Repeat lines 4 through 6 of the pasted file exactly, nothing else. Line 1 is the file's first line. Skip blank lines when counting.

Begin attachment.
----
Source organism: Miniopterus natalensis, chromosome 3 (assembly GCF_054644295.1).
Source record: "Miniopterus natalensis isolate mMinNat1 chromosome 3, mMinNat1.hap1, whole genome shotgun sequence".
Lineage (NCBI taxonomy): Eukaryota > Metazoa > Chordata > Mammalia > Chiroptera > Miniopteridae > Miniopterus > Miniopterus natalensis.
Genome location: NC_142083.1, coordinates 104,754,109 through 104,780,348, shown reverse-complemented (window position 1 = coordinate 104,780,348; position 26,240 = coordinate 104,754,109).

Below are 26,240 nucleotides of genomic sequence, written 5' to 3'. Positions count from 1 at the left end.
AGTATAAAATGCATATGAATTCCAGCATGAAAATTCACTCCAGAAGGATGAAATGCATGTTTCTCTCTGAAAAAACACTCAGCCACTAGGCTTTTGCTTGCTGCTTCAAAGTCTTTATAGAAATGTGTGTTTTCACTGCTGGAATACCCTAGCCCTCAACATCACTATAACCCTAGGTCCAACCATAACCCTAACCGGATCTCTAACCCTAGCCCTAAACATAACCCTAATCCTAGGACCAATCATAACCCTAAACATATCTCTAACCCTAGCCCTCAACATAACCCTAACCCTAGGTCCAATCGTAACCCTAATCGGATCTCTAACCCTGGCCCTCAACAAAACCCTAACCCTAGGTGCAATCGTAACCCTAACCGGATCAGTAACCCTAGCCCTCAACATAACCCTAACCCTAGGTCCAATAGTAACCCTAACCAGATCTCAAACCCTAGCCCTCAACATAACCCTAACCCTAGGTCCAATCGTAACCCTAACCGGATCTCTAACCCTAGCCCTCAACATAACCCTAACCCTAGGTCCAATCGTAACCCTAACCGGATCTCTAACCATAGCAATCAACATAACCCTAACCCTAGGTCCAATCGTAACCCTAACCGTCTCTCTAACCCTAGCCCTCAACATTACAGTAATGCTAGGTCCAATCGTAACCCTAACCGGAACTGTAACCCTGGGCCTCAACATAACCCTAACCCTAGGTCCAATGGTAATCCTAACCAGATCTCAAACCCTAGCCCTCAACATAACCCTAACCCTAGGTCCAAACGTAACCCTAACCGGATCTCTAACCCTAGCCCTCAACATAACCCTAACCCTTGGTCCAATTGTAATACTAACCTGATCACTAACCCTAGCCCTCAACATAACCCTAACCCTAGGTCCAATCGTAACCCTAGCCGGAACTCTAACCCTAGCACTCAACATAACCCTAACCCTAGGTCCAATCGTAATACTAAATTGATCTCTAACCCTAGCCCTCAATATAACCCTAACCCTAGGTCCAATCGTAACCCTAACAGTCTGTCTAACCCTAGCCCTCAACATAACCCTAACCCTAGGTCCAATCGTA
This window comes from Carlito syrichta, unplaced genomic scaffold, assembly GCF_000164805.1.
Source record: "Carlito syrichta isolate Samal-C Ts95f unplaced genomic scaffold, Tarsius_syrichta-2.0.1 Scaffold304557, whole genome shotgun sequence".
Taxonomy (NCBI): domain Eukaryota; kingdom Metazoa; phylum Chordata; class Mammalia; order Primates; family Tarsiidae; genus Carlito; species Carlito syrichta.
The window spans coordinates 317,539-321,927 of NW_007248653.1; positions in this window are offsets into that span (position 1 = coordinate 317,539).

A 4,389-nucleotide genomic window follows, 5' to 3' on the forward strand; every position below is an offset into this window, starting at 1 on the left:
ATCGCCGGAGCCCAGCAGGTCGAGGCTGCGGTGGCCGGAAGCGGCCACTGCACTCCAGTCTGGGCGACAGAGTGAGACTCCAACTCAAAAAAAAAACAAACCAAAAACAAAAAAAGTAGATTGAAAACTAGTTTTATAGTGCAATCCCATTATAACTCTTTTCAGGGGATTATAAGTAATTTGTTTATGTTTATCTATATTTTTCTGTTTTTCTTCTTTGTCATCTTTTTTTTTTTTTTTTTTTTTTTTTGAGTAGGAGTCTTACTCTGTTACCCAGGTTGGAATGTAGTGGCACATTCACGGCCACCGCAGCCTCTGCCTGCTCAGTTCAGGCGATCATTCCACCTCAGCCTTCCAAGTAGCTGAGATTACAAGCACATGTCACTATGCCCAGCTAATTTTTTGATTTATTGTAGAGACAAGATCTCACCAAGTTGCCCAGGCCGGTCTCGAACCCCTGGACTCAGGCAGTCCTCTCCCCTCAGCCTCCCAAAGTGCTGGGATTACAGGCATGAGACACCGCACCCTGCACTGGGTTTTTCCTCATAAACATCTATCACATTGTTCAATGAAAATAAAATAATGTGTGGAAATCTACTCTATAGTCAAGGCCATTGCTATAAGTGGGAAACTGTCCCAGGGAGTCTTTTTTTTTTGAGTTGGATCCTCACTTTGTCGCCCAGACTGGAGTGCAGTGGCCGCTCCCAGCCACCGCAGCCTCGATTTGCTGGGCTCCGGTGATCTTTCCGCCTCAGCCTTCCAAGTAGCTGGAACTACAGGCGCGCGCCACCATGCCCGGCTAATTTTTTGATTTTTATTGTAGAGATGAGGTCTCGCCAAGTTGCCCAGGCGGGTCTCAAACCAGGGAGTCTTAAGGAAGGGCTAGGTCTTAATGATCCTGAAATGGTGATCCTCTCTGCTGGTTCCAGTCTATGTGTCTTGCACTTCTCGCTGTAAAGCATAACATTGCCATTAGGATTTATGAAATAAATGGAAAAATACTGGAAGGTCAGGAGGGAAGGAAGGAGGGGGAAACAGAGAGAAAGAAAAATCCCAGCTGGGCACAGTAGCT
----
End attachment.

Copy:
Genome location: NC_142083.1, coordinates 104,754,109 through 104,780,348, shown reverse-complemented (window position 1 = coordinate 104,780,348; position 26,240 = coordinate 104,754,109).

Below are 26,240 nucleotides of genomic sequence, written 5' to 3'. Positions count from 1 at the left end.
AGTATAAAATGCATATGAATTCCAGCATGAAAATTCACTCCAGAAGGATGAAATGCATGTTTCTCTCTGAAAAAACACTCAGCCACTAGGCTTTTGCTTGCTGCTTCAAAGTCTTTATAGAAATGTGTGTTTTCACTGCTGGAATACCCTAGCCCTCAACATCACTATAACCCTAGGTCCAACCATAACCCTAACCGGATCTCTAACCCTAGCCCTAAACATAACCCTAATCCTAGGACCAATCATAACCCTAAACATATCTCTAACCCTAGCCCTCAACATAACCCTAACCCTAGGTCCAATCGTAACCCTAATCGGATCTCTAACCCTGGCCCTCAACAAAACCCTAACCCTAGGTGCAATCGTAACCCTAACCGGATCAGTAACCCTAGCCCTCAACATAACCCTAACCCTAGGTCCAATAGTAACCCTAACCAGATCTCAAACCCTAGCCCTCAACATAACCCTAACCCTAGGTCCAATCGTAACCCTAACCGGATCTCTAACCCTAGCCCTCAACATAACCCTAACCCTAGGTCCAATCGTAACCCTAACCGGATCTCTAACCATAGCAATCAACATAACCCTAACCCTAGGTCCAATCGTAACCCTAACCGTCTCTCTAACCCTAGCCCTCAACATTACAGTAATGCTAGGTCCAATCGTAACCCTAACCGGAACTGTAACCCTGGGCCTCAACATAACCCTAACCCTAGGTCCAATGGTAATCCTAACCAGATCTCAAACCCTAGCCCTCAACATAACCCTAACCCTAGGTCCAAACGTAACCCTAACCGGATCTCTAACCCTAGCCCTCAACATAACCCTAACCCTTGGTCCAATTGTAATACTAACCTGATCACTAACCCTAGCCCTCAACATAACCCTAACCCTAGGTCCAATCGTAACCCTAGCCGGAACTCTAACCCTAGCACTCAACATAACCCTAACCCTAGGTCCAATCGTAATACTAAATTGATCTCTAACCCTAGCCCTCAATATAACCCTAACCCTAGGTCCAATCGTAACCCTAACAGTCTGTCTAACCCTAGCCCTCAACATAACCCTAACCCTAGGTCCAATCGTA